There are a couple of Baptist identity folks who have expressed their sentiment that the previous drama at the IMB was caused by yours truly. One described it as "the pitiful antics of one man trying to make a name for himself and refusing to repent and surrender when reprimanded. I laughed when I read this anonymous 'preacherman' comment posted to the site by Wes Kenney, who himself advocates a renewal of the Baptist identity religion.
The last time I ever initiated going to a microphone at a Board of Trustee meeting was in November of 2005. At the time, I calmly questioned trustee leadership why they were pushing policies that the President opposed, particularly since I had requested repeatedly to see field data that the policies were needed. Those pushing the policies (trustee leadership) never gave me one scrap of paper that showed me there was a problem on the mission field that necessitated these new policies. They could not articulate for me or others one instance of a field problem not correctly handled by IMB personnel that would necessitate the proposed policies. It would be a year later that Chairman Floyd would announce to me that trustee leadership needed no field anecdotal evidence that the policies were needed. This was a 'doctrinal' matter, and Baptists needed doctrinal purity. Despite my objections (and several other trustees), the policies passsed.
Less than a month later (December 2005) I began my blog. I simply explained what had occurred the previous six months on the Board, made the Convention aware of the new policies, and proposed that there was an orchestrated attempt by some to either marginalize or remove Dr. Rankin because he did not meet the standards of the new Baptist identity movement. My great concern was that the Southern Baptist Convention was becoming inbred, and as a result, the demands for doctrinal conformity on tertiary issues was causing us to lose wonderful Southern Baptists who would otherwise be qualified to serve. The fact that these new doctrinal policies exceeded the BFM 2000, the only consensus confessional standard of the SBC, seemed to not matter much at the time.
From that November 2005 IMB meeting until I resigned from the IMB in January 2008, with the exception of a brief recommendation I made in early 2007 that requested an increase in the stipend given to retiring missionaries, I never once went to the microphone to initiate any conversation, never once went to a microphone to propose any item of business, never once went to a microphone to initiate any discussion, and despite what some would have you believe, I never once initiated the use of any time at an IMB meeting to ask questions about the adopted controversial policies, never initiated any comment regarding actions against me, nor did I ever request to address the Board about any other matter (the record will reflect this). I felt that we should spend our meetings conducting missions business. For reasons only they could give, some trustees felt that the laser focus of the board should be on me.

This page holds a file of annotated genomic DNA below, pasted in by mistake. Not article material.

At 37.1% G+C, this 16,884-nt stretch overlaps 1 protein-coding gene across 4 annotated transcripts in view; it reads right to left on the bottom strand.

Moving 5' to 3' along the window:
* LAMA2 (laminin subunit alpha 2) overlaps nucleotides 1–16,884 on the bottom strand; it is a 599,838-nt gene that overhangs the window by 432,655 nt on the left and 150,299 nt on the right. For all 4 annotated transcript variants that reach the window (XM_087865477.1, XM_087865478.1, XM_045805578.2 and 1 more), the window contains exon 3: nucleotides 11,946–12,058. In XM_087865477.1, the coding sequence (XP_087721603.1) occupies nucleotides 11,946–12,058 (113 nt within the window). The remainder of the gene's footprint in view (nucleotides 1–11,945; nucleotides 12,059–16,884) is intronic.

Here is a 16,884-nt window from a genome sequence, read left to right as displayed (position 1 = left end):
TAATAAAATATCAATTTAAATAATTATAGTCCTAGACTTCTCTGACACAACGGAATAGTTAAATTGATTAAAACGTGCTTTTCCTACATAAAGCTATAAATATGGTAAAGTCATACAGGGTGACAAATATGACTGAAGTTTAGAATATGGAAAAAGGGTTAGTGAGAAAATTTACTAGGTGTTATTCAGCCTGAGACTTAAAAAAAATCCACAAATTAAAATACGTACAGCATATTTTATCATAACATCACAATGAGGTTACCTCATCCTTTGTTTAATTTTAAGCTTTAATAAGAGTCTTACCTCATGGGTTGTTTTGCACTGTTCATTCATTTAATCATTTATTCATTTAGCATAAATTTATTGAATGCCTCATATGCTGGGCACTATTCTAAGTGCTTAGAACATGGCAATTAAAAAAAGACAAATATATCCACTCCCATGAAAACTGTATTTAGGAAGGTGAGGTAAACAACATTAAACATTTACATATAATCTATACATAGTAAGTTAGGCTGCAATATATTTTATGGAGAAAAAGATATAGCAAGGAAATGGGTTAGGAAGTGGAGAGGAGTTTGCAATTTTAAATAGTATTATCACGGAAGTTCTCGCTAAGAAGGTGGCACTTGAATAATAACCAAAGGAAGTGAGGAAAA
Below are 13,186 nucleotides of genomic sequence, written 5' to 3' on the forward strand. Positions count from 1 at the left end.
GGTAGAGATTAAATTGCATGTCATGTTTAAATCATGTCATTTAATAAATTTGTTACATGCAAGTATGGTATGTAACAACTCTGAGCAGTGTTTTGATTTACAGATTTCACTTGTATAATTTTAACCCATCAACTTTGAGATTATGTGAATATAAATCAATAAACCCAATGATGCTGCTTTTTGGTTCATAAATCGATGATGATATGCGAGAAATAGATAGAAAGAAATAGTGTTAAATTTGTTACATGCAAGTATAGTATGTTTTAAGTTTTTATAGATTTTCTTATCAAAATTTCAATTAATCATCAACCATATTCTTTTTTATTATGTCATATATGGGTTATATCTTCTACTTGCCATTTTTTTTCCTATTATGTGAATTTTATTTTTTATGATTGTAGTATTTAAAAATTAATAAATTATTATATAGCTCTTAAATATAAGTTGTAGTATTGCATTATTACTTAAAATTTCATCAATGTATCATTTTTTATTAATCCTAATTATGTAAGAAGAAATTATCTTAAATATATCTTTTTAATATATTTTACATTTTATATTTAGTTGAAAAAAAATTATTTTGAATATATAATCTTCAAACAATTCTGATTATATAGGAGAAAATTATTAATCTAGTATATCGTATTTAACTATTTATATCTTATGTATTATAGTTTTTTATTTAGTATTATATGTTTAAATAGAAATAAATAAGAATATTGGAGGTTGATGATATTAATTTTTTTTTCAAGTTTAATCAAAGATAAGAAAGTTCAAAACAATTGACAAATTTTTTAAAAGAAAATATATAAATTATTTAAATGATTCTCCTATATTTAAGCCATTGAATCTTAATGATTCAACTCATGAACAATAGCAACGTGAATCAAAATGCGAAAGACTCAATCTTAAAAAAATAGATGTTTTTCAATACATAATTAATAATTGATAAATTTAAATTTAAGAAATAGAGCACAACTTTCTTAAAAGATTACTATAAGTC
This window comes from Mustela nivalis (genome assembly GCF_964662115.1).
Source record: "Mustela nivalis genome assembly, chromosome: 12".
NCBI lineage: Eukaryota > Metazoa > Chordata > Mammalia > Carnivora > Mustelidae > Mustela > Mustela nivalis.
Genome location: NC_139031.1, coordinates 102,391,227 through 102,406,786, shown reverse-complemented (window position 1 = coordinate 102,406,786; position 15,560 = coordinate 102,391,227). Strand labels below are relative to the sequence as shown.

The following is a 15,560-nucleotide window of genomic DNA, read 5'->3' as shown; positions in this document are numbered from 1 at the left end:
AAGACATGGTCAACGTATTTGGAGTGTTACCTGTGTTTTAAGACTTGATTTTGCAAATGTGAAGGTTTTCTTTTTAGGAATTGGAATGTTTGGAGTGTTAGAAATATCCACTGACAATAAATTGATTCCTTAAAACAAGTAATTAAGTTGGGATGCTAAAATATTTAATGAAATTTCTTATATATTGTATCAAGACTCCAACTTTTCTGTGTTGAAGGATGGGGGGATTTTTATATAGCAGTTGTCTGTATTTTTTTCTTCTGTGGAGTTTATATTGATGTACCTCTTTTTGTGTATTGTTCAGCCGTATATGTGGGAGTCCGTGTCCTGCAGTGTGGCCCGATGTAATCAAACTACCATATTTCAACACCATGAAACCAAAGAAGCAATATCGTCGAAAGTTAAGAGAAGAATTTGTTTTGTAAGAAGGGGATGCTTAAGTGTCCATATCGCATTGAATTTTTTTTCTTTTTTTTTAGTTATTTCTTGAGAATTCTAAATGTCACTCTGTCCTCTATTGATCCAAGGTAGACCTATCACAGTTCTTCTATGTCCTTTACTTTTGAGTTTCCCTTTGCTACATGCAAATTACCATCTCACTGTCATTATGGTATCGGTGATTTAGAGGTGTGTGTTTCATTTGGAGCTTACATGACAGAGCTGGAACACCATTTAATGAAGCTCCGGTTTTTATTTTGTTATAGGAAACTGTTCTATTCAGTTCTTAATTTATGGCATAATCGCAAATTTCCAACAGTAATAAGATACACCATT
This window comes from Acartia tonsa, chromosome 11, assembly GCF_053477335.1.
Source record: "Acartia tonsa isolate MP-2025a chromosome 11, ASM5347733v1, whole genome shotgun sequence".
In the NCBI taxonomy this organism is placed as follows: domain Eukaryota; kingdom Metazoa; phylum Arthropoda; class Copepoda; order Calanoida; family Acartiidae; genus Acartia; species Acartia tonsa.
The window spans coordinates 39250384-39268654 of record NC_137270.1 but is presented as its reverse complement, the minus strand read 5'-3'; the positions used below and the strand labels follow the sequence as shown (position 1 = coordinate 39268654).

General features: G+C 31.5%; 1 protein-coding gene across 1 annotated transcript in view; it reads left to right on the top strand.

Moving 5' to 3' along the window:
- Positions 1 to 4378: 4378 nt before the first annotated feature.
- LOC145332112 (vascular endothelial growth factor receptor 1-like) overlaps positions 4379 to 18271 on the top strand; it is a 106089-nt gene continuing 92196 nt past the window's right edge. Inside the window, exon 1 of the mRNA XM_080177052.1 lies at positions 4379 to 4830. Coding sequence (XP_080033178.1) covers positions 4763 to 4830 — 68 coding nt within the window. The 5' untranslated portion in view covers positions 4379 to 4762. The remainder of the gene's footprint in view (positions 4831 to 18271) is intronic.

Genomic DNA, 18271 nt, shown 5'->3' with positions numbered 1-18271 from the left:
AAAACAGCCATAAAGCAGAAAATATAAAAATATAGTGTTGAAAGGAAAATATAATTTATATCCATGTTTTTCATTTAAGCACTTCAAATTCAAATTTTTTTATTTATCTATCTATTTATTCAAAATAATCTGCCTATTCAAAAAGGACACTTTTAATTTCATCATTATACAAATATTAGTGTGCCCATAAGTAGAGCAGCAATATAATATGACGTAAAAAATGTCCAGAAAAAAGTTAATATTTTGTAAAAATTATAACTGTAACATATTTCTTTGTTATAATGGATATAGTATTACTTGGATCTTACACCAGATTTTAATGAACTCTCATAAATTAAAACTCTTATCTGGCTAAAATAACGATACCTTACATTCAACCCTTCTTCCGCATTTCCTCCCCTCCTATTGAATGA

However, from 2005 to 2008 trustee leadership brought reommendation after recommendation that had me at the focus, not missions. There was the recommendation to remove me from the Board (January 2006), then a unanimous recommendation to rescind that recommendation since it had to be approved by the entire SBC (March 2006). Trustee leadership brought a recommendation directed at me that called for all trustees 'to publicly support a board approved action, even if they cannot privately support it' (March 2006). A subcommittee brought a recommendation to revisit the policies and ultimately revise them as 'guidelines' after the SBC requested an investigation into why the IMB exceeded the doctrinal statements of the BFM and was excluding otherwise qualified missionary applicants from service based upon these 'policies' (2007). Finally, one trustee brought a recommendation to 'censure' me (November 2007), and trustee leadership issued a report (never voted on) that the Board not 'accept' my apology for being the cause of 'distraction' since it was not an apology for publicly opposing the adopted policies in the first place (January 2008). It was at that meeting (January 2008) that I initiated, for the first time, a request to address the Board. I resigned that night.
My point is this: during all the debate on the above issues I never went to a microphone to speak unless I was called to do so by trustee leadership in response to their initiatives to 'deal with Burleson.' If there was any 'drama' in previous meetings, it was because some didn't like the fact that they could be questioned and public dissent over their actions would be expressed. My friend C.B. Scott puts it succinctly:
The absence of vocalized differences of opinions in a meeting means nothing more than that. Is the ultimate goal of the trustee board to have no disagreements? Sometimes the presence of a “sweet-spirited” meeting is evidence of cowardliness and a lack of conviction among other things.
There is no doubt that trustee leadership operates under the conviction that they represent true 'Baptist identity,' and those seeking approval of those currently in charge of denominational direction, will join them in the new Baptist identity movement. However, when Southern Baptists of this persuasion begin to realize that the best way to handle dissent is to allow it, to be so confident in your positions that you are unbothered by it, and accept people who disagree as part of the cooperative efforts of the SBC, then we will truly possess the identity Baptists have historicaly held.
The downfall of a denomination built on dissent can be traced through the denigration, intimidation, and exclusion of the dissenters. There will be no deliverance until there is the death of the death of dissent in the SBC.
Until it happens,